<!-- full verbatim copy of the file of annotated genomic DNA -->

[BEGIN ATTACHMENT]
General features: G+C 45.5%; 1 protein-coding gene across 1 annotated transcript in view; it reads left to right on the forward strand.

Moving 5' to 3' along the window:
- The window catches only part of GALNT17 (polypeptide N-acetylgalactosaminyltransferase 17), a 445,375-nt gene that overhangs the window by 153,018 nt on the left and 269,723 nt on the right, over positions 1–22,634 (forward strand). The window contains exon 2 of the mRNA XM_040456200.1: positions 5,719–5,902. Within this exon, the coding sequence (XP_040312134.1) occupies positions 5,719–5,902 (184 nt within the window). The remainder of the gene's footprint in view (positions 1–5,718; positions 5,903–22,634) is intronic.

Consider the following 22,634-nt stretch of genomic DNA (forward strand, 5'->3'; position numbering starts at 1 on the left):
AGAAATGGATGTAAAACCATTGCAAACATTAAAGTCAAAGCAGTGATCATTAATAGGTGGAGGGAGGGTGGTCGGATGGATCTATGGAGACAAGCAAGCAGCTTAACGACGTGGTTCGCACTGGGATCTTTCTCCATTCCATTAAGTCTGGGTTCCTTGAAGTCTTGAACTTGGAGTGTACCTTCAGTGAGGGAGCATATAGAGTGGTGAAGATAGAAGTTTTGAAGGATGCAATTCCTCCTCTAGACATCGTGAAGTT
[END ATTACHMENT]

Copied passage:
General features: G+C 45.5%; 1 protein-coding gene across 1 annotated transcript in view; it reads left to right on the forward strand.

Moving 5' to 3' along the window:
- The window catches only part of GALNT17 (polypeptide N-acetylgalactosaminyltransferase 17), a 445,375-nt gene that overhangs the window by 153,018 nt on the left and 269,723 nt on the right, over positions 1–22,634 (forward strand). The window contains exon 2 of the mRNA XM_040456200.1: positions 5,719–5,902. Within this exon, the coding sequence (XP_040312134.1) occupies positions 5,719–5,902 (184 nt within the window). The remainder of the gene's footprint in view (positions 1–5,718; positions 5,903–22,634) is intronic.

Consider the following 22,634-nt stretch of genomic DNA (forward strand, 5'->3'; position numbering starts at 1 on the left):
AGAAATGGATGTAAAACCATTGCAAACATTAAAGTCAAAGCAGTGATCATTAATAGGTGGAGGGAGGGTGGTCGGATGGATCTATGGAGACAAGCAAGCAGCTTAACGACGTGGTTCGCACTGGGATCTTTCTCCATTCCATTAAGTCTGGGTTCCTTGAAGTCTTGAACTTGGAGTGTACCTTCAGTGAGGGAGCATATAGAGTGGTGAAGATAGAAGTTTTGAAGGATGCAATTCCTCCTCTAGACATCGTGAAGTT